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TIP for Tat: Political Bias in Human Trafficking Reporting

Published online by Cambridge University Press:  09 December 2020

Rachel Harmon
Emory University, Atlanta, Georgia, USA
Daniel Arnon*
Emory University, Atlanta, Georgia, USA
Baekkwan Park
East Carolina University, Greenville, North Carolina, USA
*Corresponding author. E-mail:


Human trafficking affects millions of people globally, disproportionately harming women, girls and marginalized groups. Yet one of the main sources of data on global trafficking, the annual Trafficking in Persons (TIP) Reports, is susceptible to biases because report rankings are tied to political outcomes. The literature on human rights measurements has established two potential sources of bias. The first is the changing standards of accountability, where more information and increased budgets change the standard to which countries are held over time. The second is political biases in reports, which are amended to comply with the interests of the reporting agency. This letter examines whether either of these biases influence the TIP Reports. In contrast to other country-level human rights indicators, the State Department issues both narratives and rankings, which incentivizes attempts to influence the rankings based on political interests. The study uses a supervised machine-learning algorithm to examine how narratives are translated into rankings, to determine whether rankings are biased, and to disentangle whether bias stems from changing standards or political interests. The authors find that the TIP Report rankings are more influenced by political biases than changing standards.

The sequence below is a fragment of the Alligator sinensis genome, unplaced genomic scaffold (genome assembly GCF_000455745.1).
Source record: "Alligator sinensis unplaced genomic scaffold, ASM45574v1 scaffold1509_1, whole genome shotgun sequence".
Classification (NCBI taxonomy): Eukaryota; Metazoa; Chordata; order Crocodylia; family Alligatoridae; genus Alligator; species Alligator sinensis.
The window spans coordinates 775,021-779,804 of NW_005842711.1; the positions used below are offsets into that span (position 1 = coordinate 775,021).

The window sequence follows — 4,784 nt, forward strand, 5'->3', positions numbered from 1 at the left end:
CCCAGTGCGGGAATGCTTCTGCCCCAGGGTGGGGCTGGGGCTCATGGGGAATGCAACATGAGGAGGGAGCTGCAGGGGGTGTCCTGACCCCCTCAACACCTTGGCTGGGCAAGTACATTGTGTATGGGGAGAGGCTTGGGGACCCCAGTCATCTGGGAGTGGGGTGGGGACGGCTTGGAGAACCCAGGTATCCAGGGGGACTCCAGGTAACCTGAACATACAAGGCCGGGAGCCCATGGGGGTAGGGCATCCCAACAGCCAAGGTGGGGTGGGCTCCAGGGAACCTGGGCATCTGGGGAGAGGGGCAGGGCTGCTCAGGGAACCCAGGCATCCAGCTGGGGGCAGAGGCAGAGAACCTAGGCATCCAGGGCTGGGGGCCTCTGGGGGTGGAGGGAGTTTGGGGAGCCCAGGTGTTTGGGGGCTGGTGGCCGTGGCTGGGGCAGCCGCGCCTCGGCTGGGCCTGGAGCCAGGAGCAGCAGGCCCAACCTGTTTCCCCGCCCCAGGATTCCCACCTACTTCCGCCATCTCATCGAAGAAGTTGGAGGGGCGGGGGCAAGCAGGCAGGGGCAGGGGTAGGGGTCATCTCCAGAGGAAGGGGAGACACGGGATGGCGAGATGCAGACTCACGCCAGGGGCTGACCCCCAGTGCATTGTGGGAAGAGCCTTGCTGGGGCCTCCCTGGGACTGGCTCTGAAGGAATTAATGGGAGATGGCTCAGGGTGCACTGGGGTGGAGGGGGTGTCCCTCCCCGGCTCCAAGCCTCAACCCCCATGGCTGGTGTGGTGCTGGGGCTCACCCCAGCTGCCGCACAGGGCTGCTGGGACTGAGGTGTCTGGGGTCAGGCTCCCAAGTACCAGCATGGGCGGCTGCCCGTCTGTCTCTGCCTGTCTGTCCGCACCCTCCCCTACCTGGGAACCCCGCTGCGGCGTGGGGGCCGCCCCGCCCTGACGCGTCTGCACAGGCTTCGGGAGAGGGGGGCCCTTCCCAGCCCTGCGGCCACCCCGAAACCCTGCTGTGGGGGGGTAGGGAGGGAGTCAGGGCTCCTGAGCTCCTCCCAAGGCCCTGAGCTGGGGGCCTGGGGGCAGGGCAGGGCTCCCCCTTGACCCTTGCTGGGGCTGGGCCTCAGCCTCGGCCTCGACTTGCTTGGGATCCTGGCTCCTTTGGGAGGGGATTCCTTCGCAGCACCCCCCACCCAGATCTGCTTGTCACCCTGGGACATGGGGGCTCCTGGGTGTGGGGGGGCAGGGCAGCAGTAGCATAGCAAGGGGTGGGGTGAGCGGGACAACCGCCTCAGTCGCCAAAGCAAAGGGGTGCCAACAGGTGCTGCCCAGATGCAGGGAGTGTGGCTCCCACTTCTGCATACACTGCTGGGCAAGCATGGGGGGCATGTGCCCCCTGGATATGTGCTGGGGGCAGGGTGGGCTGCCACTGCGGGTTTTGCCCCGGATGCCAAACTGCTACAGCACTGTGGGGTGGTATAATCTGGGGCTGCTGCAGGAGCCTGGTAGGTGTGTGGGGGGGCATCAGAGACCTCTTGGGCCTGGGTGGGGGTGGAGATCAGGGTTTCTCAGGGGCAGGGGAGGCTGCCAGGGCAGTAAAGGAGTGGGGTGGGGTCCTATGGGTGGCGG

Copyright © The Author(s), 2020. Published by Cambridge University Press

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